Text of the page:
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From left, Steny Hoyer, Nancy Pelosi, Roy Blunt, Mitch McConnell, Amy Klobuchar. Photo: Tom Williams/CQ-Roll Call, Inc via Getty Images

Republicans on the Joint Congressional Committee on Inaugural Ceremonies voted against a resolution that would have affirmed the committee was preparing for the inauguration of President-elect Joe Biden, House Majority Leader Steny Hoyer (D-Md.) announced Tuesday.

Why it matters: By voting against the resolution, Senate Majority Leader Mitch McConnell (R-Ky.), Sen. Roy Blunt (R-Mo.) and House Republican Leader Kevin McCarthy effectively blocked the committee from publicly recognizing Biden as president-elect.

  • Sen. Amy Klobuchar (D-Minn.) and House Speaker Nancy Pelosi (D-Calif.), the other two members of the committee, joined Hoyer in voting in favor.

The big picture: According to a survey conducted by the Washington Post, only 27 out of the 249 Republicans in Congress acknowledge Biden as the winner of the election.

  • 220 — 88% of Republicans in Congress — wouldn't say, and two congressmen, Reps. Paul Gosar (Ariz.) and Mo Brooks (Ala.), said Trump won.

What they're saying: "Republicans' "continued deference to President Trump's post-election temper tantrums threatens our democracy and undermines faith in our election system," Hoyer said in a statement.

The other side: Blunt argued that it was not the job of the committee "to get ahead of the electoral process and decide who we are inaugurating," though Biden has won enough electors to be president among states that have certified their votes.

Go deeper

Updated Mar 24, 2021 - Politics & Policy

Biden Cabinet tracker: Which nominees have been confirmed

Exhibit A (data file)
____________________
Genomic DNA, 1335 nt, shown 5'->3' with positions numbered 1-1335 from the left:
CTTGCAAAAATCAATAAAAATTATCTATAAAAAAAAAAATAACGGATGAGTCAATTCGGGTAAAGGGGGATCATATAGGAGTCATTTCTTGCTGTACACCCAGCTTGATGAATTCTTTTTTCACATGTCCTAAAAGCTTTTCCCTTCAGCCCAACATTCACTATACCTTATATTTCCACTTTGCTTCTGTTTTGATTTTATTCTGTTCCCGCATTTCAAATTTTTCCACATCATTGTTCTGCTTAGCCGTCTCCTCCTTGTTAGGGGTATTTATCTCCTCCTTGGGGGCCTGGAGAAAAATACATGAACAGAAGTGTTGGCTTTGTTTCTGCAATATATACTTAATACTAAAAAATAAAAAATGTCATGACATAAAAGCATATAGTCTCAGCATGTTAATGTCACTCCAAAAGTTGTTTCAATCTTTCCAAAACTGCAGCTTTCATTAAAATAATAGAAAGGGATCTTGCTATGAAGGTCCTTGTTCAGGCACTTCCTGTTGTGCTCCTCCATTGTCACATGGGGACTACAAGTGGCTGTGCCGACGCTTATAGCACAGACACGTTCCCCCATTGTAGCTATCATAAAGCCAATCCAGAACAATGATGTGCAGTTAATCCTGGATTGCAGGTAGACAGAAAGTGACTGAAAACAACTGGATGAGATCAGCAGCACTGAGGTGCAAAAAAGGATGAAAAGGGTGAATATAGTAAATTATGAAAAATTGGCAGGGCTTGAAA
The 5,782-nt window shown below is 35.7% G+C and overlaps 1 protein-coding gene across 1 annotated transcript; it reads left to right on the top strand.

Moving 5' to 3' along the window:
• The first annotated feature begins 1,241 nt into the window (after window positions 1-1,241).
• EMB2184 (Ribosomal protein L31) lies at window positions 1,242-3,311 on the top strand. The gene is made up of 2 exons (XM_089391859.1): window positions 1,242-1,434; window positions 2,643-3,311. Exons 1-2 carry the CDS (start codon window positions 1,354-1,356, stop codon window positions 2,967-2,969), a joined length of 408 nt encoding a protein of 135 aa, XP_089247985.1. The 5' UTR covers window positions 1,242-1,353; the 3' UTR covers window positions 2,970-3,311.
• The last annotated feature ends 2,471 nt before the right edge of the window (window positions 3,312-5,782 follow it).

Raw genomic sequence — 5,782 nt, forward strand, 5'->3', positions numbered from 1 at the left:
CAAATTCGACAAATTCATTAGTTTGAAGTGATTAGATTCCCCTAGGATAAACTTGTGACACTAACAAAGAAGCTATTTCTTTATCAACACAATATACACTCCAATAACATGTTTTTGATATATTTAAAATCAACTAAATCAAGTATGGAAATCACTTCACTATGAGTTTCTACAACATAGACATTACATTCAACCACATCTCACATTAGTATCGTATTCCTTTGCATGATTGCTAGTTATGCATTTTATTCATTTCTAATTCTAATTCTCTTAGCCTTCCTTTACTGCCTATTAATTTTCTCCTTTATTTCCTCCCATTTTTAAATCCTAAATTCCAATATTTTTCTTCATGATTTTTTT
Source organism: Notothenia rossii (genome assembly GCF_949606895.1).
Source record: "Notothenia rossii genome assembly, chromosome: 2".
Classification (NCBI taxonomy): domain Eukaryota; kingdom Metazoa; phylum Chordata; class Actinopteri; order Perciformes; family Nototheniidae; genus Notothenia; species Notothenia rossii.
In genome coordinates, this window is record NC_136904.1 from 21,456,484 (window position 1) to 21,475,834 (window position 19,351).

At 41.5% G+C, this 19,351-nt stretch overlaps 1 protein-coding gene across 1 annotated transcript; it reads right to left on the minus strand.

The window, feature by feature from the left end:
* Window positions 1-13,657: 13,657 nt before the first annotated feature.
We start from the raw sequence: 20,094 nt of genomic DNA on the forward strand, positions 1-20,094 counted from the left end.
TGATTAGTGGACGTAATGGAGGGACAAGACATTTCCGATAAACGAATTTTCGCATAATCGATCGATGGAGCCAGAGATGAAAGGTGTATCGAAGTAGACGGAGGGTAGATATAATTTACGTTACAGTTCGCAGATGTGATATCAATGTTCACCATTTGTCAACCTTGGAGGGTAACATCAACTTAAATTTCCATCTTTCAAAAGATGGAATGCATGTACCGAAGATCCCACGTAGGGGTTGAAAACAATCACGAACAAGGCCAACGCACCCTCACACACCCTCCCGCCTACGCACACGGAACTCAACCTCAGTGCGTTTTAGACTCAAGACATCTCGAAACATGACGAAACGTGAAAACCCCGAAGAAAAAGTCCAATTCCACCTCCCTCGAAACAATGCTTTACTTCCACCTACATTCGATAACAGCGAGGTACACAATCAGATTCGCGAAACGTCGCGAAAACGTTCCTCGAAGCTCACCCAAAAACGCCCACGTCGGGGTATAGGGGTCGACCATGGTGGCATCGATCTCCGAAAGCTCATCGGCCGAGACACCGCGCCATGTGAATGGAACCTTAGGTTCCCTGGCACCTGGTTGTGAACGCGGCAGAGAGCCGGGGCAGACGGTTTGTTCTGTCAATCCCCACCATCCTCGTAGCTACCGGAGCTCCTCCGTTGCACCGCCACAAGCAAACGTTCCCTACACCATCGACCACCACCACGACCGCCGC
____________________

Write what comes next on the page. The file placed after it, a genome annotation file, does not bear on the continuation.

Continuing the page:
Joe Biden and Kamala Harris on Jan. 16 in Wilmington, Delaware. Photo: Angela Weiss/AFP via Getty Images

All of President Biden's Cabinet nominees have now been confirmed by the U.S. Senate.

The big picture: Biden now has known, trusted people around him, many from the Obama administration, to help implement his policies and turn away from the tumultuous Trump years.

Jan 27, 2021 - Politics & Policy
Scoop

White House plots "full-court press" for $1.9 trillion relief plan

National Economic Council director Brian Deese speaks during a White House news briefing. Photo: Alex Wong/Getty Images

The Biden White House is deploying top officials to get a wide ideological spectrum of lawmakers, governors and mayors on board with the president’s $1.9 trillion COVID relief proposal, according to people familiar with the matter.

Why it matters: The broad, choreographed effort shows just how crucially Biden views the stimulus to the nation's recovery and his own political success.

U.S. ambassador to Russia will return home briefly: State Department

John Sullivan, U.S. Ambassador to Russia, during a briefing in Moscow in 2015. Photo: Anton Novoderezhkin/TASS via Getty Images

The State Department said Monday that the U.S. ambassador to Russia, John Sullivan, will now be returning to the United States this week before returning to Moscow "in the coming weeks."

Why this matters: The statement, from a State Department spokesperson, comes just hours after Axios reported that Sullivan had indicated he intended to stand his ground and stay in Russia after the Kremlin “advised” him to return home to talk with his team.